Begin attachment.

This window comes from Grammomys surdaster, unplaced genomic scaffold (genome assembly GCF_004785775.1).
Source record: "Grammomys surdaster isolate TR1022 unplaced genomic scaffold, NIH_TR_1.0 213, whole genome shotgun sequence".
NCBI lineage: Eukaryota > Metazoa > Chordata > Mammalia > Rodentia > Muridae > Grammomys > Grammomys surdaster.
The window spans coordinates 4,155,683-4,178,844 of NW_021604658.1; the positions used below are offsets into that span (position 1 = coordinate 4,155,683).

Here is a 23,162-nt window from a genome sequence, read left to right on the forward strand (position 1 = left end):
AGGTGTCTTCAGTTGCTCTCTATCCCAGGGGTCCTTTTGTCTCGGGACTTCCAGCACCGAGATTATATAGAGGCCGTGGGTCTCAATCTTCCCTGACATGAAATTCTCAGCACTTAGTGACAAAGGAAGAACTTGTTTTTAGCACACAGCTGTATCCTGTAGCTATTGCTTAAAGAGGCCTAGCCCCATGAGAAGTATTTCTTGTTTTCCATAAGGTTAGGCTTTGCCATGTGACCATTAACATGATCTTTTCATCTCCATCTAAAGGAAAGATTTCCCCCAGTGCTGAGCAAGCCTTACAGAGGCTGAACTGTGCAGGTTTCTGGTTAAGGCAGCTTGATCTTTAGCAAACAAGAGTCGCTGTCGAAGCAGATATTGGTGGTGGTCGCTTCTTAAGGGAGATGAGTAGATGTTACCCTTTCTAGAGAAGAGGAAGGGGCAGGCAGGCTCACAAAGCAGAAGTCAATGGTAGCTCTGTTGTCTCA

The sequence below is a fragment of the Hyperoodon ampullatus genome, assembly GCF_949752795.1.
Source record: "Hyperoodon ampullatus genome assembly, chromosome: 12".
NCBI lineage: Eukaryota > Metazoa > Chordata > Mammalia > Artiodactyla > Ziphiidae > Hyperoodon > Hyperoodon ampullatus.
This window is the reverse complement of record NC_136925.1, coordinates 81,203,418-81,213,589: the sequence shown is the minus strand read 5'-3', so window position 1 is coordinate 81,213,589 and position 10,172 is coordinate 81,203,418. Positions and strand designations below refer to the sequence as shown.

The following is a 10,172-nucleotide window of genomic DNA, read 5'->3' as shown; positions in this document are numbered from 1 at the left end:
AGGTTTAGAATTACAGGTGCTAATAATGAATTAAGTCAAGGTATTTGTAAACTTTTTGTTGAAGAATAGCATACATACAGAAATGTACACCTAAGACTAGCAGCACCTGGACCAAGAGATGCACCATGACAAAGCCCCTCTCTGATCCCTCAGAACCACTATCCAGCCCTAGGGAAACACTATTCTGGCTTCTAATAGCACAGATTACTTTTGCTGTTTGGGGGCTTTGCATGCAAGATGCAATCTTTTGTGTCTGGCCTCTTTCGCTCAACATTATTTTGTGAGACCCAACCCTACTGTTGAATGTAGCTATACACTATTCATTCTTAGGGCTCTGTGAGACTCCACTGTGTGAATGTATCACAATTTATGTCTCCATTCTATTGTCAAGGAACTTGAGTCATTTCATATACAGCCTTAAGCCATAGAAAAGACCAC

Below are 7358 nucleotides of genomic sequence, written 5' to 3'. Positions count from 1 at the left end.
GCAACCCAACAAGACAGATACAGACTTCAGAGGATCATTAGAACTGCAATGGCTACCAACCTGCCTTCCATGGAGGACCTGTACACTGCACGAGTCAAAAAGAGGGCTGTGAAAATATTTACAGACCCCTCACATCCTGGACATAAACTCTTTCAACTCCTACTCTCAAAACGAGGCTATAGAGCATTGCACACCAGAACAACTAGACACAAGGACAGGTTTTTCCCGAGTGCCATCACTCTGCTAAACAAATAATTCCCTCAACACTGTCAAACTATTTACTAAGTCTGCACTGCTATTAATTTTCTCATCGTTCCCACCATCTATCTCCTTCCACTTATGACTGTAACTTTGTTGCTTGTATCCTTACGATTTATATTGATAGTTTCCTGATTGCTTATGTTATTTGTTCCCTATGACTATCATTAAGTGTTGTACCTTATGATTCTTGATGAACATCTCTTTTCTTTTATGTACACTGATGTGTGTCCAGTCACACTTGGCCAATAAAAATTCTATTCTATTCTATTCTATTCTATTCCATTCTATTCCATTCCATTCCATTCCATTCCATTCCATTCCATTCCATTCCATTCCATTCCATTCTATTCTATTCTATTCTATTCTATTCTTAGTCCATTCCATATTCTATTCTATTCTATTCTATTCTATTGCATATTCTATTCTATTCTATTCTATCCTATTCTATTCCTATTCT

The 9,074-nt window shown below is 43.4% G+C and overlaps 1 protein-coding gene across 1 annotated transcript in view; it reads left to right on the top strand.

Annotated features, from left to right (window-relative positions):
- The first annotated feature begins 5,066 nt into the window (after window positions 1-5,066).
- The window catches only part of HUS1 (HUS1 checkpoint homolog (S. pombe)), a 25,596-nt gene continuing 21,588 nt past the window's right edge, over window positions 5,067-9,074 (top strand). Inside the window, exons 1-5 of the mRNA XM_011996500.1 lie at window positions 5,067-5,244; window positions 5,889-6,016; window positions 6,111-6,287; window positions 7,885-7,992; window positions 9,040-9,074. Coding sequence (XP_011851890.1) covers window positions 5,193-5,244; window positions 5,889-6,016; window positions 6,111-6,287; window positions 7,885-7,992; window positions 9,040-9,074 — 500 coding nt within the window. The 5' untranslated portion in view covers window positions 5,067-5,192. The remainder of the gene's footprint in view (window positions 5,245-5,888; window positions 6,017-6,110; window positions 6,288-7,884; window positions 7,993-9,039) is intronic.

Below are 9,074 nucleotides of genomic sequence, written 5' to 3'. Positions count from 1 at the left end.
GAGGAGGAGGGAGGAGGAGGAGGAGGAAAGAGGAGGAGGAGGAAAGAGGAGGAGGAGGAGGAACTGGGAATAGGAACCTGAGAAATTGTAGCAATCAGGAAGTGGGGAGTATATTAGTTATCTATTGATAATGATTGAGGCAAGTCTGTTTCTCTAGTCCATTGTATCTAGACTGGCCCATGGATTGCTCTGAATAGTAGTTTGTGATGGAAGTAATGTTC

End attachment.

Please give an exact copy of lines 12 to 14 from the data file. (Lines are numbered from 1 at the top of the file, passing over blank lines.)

AGGTTTAGAATTACAGGTGCTAATAATGAATTAAGTCAAGGTATTTGTAAACTTTTTGTTGAAGAATAGCATACATACAGAAATGTACACCTAAGACTAGCAGCACCTGGACCAAGAGATGCACCATGACAAAGCCCCTCTCTGATCCCTCAGAACCACTATCCAGCCCTAGGGAAACACTATTCTGGCTTCTAATAGCACAGATTACTTTTGCTGTTTGGGGGCTTTGCATGCAAGATGCAATCTTTTGTGTCTGGCCTCTTTCGCTCAACATTATTTTGTGAGACCCAACCCTACTGTTGAATGTAGCTATACACTATTCATTCTTAGGGCTCTGTGAGACTCCACTGTGTGAATGTATCACAATTTATGTCTCCATTCTATTGTCAAGGAACTTGAGTCATTTCATATACAGCCTTAAGCCATAGAAAAGACCAC

Below are 7358 nucleotides of genomic sequence, written 5' to 3'. Positions count from 1 at the left end.
GCAACCCAACAAGACAGATACAGACTTCAGAGGATCATTAGAACTGCAATGGCTACCAACCTGCCTTCCATGGAGGACCTGTACACTGCACGAGTCAAAAAGAGGGCTGTGAAAATATTTACAGACCCCTCACATCCTGGACATAAACTCTTTCAACTCCTACTCTCAAAACGAGGCTATAGAGCATTGCACACCAGAACAACTAGACACAAGGACAGGTTTTTCCCGAGTGCCATCACTCTGCTAAACAAATAATTCCCTCAACACTGTCAAACTATTTACTAAGTCTGCACTGCTATTAATTTTCTCATCGTTCCCACCATCTATCTCCTTCCACTTATGACTGTAACTTTGTTGCTTGTATCCTTACGATTTATATTGATAGTTTCCTGATTGCTTATGTTATTTGTTCCCTATGACTATCATTAAGTGTTGTACCTTATGATTCTTGATGAACATCTCTTTTCTTTTATGTACACTGATGTGTGTCCAGTCACACTTGGCCAATAAAAATTCTATTCTATTCTATTCTATTCTATTCCATTCTATTCCATTCCATTCCATTCCATTCCATTCCATTCCATTCCATTCCATTCCATTCCATTCTATTCTATTCTATTCTATTCTATTCTTAGTCCATTCCATATTCTATTCTATTCTATTCTATTCTATTGCATATTCTATTCTATTCTATTCTATCCTATTCTATTCCTATTCT